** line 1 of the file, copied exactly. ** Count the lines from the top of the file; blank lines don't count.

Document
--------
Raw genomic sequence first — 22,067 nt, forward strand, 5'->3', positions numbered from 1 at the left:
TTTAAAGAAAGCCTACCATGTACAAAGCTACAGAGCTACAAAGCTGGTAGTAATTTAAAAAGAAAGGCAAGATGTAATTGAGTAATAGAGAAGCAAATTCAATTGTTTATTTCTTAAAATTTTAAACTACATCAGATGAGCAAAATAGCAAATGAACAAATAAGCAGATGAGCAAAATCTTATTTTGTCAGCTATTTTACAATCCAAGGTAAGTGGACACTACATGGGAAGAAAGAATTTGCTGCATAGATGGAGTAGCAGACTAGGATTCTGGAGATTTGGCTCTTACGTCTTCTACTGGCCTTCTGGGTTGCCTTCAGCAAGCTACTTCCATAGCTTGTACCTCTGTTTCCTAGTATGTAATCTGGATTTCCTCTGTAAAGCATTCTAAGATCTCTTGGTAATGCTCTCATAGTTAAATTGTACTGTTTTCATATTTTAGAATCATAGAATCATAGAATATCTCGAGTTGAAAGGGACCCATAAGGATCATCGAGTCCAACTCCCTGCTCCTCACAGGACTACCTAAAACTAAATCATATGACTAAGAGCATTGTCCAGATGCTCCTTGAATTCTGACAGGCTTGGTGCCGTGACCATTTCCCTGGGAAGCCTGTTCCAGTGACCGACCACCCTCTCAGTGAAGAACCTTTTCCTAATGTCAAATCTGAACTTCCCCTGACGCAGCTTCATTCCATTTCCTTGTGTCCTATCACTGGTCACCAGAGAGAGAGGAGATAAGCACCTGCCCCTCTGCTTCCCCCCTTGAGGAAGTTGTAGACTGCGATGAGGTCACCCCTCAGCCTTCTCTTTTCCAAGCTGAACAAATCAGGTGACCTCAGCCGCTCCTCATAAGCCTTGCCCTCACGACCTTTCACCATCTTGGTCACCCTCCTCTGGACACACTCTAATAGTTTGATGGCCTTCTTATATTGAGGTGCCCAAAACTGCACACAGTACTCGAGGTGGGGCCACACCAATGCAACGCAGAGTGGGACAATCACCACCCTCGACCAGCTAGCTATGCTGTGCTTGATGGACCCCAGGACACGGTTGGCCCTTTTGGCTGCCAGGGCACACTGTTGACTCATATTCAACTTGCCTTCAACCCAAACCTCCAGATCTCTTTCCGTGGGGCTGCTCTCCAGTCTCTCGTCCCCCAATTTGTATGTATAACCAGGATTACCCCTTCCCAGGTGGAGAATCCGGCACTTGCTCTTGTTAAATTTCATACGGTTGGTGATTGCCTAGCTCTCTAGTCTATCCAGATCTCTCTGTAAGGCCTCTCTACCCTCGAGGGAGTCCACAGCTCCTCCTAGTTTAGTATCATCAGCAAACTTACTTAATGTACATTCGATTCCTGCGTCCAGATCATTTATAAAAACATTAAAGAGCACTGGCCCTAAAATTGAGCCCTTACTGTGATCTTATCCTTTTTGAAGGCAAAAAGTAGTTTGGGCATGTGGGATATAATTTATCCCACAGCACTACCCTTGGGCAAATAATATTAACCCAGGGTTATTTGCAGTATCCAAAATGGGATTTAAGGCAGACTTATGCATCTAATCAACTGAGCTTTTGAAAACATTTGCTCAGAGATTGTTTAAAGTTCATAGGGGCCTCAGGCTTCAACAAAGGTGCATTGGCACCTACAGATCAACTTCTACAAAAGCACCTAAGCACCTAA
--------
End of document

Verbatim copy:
Raw genomic sequence first — 22,067 nt, forward strand, 5'->3', positions numbered from 1 at the left: